Lars Chellberg - Press Release

By Force of Habit

Lars Chellberg, installation view.

 Ornithologicalengineerology

 New sculptures by Lars Chellberg

  6 April – 6 May at Lance Fung Gallery, 537 Broadway

 Reception for the artist: Thursday, 6 April, 6 – 8 PM

Ornithologicalengineerology, a solo exhibition of new work by Earth/Installation artist, Lars Chellberg, opens April 6th at Lance Fung Gallery. In his current exhibit Mr. Chellberg explores the future effects of man’s intervention and interface with ecosystems and their various species.

 

Building on the success of his first solo exhibition, By Force of Habit, also at Lance Fung Gallery, Mr. Chellberg advances an ongoing investigation between science and the natural world. Previously known for introducing hundreds of live crickets into his work to create unique sound sculptures and for entering into collaboration with giant live spiders to produce ephemeral spider-web-drawings, in the present exhibit Chellberg forshadows particular results of humanly engineered ecosystems. With the decisive hand of an architect and the sensitivity of a naturalist, Chellberg manufactures the future of bird nests. Similar to Gordon Matta-Clark who designed pop-up houses, tree houses and other alternative housing, Chellberg creates nests for the genetically engineered bird.

 

Mr. Chellberg’s nests are made from architectural model building supplies representing the standard skeletal material in I-beams. Constructed by the artist as if he were a genetically engineered bird, the I-beams come together in a seemingly haphazard fashion – yet the nests they structure are sturdy and ready for habitation. In tandem with his synthetic nests, the artist displays collected nests from a natural forest to further illustrate the co-mingling of natural and human constructs. Mr. Chellberg suspends, rests and cantilevers all the works outside the gallery’s windows contrasting with the backdrop of Broadway’s 19th century building facades.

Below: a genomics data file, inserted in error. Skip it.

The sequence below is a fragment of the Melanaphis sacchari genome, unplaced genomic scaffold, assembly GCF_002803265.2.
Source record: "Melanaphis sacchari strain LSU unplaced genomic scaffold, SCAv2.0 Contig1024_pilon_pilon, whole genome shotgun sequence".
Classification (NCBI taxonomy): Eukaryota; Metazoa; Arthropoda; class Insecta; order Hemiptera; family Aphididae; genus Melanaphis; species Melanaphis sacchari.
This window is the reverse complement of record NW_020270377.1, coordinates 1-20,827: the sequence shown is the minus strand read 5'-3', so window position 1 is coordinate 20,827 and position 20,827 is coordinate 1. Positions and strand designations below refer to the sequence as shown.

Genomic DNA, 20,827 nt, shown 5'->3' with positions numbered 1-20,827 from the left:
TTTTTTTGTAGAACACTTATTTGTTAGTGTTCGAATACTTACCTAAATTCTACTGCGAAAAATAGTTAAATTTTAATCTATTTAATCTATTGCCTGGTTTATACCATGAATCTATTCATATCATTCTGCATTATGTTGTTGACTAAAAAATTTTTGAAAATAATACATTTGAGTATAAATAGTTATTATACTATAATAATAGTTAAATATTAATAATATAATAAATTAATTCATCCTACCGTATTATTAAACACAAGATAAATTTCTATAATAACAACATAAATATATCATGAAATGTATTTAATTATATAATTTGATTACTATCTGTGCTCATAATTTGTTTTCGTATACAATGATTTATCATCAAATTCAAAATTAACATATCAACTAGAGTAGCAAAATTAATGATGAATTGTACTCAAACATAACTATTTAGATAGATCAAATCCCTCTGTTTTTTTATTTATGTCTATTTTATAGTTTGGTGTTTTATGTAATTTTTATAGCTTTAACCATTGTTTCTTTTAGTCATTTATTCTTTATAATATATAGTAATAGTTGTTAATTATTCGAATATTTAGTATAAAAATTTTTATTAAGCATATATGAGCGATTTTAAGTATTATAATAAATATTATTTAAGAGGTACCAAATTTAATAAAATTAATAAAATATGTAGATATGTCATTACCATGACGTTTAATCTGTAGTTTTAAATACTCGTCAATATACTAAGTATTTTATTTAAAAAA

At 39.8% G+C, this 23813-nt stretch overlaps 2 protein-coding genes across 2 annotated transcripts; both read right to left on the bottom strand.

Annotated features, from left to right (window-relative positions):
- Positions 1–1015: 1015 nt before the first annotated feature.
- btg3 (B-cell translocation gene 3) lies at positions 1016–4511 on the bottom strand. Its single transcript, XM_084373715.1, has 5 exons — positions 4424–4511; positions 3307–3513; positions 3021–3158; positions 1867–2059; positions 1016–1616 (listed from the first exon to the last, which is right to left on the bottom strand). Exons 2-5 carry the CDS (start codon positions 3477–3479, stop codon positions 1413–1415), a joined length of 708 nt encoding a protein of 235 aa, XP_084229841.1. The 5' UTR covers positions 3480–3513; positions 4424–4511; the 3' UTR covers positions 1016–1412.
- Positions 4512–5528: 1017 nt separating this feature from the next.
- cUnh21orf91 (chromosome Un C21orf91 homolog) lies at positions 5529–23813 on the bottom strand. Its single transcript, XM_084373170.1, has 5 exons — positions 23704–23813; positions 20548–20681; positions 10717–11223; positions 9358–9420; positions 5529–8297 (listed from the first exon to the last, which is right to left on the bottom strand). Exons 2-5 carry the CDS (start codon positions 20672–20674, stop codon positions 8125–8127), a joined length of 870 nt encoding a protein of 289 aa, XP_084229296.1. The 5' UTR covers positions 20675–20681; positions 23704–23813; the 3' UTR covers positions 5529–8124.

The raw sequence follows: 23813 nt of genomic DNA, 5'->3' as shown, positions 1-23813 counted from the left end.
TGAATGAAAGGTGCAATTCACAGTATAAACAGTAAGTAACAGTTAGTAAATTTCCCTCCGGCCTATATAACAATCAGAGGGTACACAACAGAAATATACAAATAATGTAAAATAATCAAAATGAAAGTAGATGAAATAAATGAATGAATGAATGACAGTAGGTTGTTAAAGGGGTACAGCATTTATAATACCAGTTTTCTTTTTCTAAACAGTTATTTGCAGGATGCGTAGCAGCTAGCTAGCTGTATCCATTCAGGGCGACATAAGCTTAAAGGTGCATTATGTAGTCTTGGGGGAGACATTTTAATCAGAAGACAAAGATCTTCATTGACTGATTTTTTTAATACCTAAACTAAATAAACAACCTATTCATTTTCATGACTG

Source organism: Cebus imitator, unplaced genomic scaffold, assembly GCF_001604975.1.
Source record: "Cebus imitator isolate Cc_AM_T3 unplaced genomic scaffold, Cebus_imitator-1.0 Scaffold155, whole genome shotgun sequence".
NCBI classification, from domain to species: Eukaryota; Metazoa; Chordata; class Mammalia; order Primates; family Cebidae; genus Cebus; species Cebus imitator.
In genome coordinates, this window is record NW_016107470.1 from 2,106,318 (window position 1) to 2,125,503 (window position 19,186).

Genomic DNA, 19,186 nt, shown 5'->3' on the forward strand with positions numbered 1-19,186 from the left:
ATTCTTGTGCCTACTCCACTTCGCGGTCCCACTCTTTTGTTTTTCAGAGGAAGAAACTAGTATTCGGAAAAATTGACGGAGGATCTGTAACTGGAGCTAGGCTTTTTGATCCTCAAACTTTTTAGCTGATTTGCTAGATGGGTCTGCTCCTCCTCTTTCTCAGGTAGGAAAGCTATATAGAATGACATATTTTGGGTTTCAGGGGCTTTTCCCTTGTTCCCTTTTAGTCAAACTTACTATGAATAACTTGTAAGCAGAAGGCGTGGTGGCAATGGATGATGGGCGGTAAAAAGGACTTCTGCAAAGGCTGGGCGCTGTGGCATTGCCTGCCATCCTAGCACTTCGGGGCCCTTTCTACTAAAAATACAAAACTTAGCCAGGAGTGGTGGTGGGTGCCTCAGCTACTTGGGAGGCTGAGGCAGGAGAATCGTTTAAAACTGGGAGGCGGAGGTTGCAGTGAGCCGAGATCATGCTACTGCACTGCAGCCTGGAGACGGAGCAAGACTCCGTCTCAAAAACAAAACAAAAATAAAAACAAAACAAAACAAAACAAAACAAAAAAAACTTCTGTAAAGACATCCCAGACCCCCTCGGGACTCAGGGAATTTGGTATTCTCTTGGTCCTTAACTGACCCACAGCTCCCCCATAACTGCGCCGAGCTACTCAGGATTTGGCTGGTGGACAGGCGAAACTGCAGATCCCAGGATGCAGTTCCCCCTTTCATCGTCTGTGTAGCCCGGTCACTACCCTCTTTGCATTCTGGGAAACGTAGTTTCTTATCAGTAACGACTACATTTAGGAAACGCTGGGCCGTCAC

The gallery’s main exhibition space, which typically houses monumental and ambitious installations remains virtually empty. In Chellberg’s void hangs a single swing which he makes beckon viewers to use, while a symphony of sound plays birdcalls ironically electronic in origin. Will the design of species lead to the need to engineer environments to accommodate biological species’ humans have created? How will genetically designed species’ accept transition to wild existence? What will a projection of the world, fully re-created, and under our necessary stewardship, look like? Lance Fung Gallery, Lars Chellberg and Ornithologicalengineerology attempt to open a space for these considerations and inspire further investigation.